Mary Elizabeth Braddon
English actress, editor and author. Braddon published over 80 novels during her career and is probably best remembered for her sensation fiction such as Lady Audley's Secret (1862), but she also wrote a range of supernatural tales, too.
Born to the solicitor Henry Braddon and the Irish journalist Fanny White, Braddon's parents divorced when she was five years old. In her late-teens and early-twenties, Braddon worked as an actress to financially support herself and her mother by playing minor roles in a variety of plays. Due to the controversial reputations of actresses in the nineteenth century, she assumed the stage name 'Mary Seyton'. While still working on stage, Braddon also began publishing poems under this pseudonym and realised she preferred writing to acting. In 1860 she moved in with the publisher John Maxwell, who she began a relationship with and acted as step-mother to his five children.
However, Maxwell was married, with his wife (also called Mary) committed to an asylum in Ireland. Braddon and Maxwell lived openly as a couple, which raised more than a few eyebrows, and so four years after they first moved in together, Maxwell published a notice in the papers that claimed he and Braddon were married. This lie was disproved when his wife's brother-in-law wrote to the papers to explain that Maxwell's first wife was still alive. Years later, Mary Maxwell passed away, reviving interest in Braddon and Maxwell's relationship. As soon as they were able, the two married. During her marriage, Braddon raised six more children of her own, and wrote novels and short stories for the remainder of her life. She was also an Editor for several magazines and journals, and founded her own journal called Belgravia.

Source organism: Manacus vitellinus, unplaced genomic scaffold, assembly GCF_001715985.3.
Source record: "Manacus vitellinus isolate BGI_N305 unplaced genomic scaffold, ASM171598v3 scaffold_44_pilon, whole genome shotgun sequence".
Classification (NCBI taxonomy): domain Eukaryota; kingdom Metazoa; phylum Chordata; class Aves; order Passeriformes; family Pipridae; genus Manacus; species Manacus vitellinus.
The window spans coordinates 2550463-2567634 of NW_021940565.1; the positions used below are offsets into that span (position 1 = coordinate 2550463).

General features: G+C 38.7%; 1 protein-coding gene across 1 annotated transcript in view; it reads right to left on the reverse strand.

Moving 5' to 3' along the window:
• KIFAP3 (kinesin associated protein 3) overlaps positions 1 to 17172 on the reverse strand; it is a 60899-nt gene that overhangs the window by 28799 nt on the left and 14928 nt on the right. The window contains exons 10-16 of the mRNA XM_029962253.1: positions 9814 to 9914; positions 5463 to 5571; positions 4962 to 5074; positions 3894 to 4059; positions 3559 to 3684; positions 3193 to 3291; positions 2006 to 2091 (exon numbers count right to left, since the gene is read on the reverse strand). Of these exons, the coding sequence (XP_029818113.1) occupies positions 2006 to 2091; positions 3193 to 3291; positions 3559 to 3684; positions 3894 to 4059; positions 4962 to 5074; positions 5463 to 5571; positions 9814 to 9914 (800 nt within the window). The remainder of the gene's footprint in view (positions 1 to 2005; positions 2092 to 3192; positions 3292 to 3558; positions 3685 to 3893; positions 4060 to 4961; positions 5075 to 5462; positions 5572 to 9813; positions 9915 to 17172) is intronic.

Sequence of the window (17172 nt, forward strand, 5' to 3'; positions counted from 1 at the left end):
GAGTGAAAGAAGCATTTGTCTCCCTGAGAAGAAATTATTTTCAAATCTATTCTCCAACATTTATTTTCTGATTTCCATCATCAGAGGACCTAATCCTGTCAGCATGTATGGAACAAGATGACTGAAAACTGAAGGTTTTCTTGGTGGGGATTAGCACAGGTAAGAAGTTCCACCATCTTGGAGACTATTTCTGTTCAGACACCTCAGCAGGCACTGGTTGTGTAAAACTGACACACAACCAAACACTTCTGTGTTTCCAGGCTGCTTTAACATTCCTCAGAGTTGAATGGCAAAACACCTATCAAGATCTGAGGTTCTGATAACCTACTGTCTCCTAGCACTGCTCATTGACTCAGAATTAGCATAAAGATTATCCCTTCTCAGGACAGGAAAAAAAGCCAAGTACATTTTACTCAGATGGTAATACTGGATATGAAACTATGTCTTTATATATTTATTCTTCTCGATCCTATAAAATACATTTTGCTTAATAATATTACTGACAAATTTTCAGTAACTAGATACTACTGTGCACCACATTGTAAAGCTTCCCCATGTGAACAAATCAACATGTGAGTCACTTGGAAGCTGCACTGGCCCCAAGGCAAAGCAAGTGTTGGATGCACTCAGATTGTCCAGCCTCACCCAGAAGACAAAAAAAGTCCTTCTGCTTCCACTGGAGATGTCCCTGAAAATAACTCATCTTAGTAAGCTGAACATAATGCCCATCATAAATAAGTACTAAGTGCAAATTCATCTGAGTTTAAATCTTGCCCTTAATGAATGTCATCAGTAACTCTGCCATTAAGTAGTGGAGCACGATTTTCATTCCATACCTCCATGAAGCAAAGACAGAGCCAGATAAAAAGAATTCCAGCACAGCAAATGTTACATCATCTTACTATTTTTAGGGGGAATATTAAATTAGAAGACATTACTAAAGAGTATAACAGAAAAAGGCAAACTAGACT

Her most famous novel, Lady Audley's Secret, has never been out of print and has been made into several movie adaptions. In 1913, she even attended the premier of a film adaption of her other renowned sensation novel, Aurora Floyd (1863). In addition to these creative achievements, when World War 1 broke out in 1914, the then seventy-nine year old Braddon volunteered to work at hospitals, despite suffering a physical disability caused by a stroke in 1907. She passed away aged eighty.
Braddon's gothic tales include a variety of supernatural phenomena, ranging from ghosts to lion-tamers, islands of the dead to medical vampires, and many more.
Buzwell, Greg. 2014. The Face in the Glass: The Gothic Tales of Mary Elizabeth Braddon (London: The British Library)
Mullin, Katherine. 'Braddon [married name Maxwell], Mary Elizabeth', in the Oxford Dictionary of National Biography [https://www-oxforddnb-com.ezproxy.lib.gla.ac.uk/view/10.1093/ref:odnb/9780198614128.001.0001/odnb-9780198614128-e-34962?rskey=xc1VOB&result=2]
Pope, Catherine. 'Biography', in Mary Elizabeth Braddon: Sensational Victorian [https://maryelizabethbraddon.com/biography/]
Miscellaneous stories published individually (listed by date):